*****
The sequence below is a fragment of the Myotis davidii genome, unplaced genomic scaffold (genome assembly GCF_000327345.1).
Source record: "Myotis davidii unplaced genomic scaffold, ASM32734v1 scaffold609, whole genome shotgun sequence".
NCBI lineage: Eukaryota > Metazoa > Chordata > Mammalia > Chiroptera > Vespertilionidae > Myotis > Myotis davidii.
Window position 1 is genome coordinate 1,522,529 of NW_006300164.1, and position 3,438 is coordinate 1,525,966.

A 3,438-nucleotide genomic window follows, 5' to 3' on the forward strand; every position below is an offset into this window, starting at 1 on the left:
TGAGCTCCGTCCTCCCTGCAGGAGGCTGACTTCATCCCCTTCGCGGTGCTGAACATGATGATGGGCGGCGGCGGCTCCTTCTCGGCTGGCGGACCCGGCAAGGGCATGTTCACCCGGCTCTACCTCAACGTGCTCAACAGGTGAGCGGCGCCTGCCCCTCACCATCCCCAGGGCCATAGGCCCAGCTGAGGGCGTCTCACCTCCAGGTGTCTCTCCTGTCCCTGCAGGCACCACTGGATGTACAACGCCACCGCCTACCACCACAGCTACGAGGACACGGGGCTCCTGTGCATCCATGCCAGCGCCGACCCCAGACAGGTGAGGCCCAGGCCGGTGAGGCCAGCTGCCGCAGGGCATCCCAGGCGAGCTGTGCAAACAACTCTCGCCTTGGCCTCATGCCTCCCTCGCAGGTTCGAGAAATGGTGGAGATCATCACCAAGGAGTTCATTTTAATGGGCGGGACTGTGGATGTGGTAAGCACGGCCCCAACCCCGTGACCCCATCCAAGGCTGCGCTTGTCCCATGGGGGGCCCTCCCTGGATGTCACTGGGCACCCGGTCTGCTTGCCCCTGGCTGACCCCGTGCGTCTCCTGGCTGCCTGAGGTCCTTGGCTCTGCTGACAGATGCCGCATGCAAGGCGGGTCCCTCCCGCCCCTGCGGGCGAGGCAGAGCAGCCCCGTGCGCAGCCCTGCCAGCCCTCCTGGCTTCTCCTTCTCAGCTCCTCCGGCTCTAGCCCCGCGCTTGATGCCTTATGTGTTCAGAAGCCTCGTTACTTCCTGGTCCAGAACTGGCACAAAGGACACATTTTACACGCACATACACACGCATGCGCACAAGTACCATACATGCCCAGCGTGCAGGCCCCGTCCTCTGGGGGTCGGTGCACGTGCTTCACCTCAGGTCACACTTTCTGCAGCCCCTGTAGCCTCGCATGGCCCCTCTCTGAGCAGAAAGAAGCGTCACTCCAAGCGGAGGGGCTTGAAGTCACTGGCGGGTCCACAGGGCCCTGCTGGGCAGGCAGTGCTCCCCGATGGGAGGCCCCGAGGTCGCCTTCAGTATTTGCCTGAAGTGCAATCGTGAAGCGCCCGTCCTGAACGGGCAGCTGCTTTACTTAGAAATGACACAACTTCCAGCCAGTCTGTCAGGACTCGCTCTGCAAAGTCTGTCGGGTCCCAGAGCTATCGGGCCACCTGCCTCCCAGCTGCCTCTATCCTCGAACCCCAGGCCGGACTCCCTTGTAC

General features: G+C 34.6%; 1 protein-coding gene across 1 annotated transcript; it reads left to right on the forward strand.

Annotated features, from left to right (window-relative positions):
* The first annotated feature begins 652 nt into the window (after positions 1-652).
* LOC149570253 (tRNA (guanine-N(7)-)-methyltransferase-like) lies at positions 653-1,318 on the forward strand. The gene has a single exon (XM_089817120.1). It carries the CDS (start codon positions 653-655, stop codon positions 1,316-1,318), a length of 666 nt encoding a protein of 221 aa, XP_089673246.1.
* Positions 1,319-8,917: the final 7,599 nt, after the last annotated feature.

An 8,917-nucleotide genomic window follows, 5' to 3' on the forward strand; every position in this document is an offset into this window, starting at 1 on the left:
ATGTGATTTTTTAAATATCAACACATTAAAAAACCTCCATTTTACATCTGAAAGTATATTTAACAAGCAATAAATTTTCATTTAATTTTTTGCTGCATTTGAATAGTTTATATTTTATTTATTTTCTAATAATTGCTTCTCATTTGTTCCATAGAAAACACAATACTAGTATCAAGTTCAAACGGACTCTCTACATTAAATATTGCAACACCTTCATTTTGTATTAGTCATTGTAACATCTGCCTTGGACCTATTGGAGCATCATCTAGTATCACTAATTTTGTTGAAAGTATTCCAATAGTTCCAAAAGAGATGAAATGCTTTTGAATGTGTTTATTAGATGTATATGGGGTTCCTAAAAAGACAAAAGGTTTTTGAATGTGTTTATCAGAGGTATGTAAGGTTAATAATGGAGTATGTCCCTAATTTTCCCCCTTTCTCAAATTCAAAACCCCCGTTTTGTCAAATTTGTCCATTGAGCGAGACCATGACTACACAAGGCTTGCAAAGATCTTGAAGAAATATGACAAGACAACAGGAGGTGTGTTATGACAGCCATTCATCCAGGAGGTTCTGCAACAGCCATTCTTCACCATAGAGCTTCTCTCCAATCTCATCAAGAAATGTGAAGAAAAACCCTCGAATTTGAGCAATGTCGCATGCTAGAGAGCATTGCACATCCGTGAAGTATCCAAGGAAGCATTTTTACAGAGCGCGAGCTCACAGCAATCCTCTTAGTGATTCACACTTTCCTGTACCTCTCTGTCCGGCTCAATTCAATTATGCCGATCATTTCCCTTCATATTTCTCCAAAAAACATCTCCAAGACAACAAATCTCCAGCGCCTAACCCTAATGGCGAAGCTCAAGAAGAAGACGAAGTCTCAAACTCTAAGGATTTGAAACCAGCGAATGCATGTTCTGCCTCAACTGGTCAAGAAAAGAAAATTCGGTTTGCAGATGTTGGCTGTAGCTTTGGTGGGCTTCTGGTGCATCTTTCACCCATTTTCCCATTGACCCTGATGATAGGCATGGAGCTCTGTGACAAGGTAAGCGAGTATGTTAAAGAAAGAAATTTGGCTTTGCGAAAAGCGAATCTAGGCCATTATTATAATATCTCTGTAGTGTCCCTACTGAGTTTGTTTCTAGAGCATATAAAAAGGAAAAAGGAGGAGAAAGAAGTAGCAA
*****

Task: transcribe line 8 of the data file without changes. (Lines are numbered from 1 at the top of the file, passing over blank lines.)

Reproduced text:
Annotated features, from left to right (window-relative positions):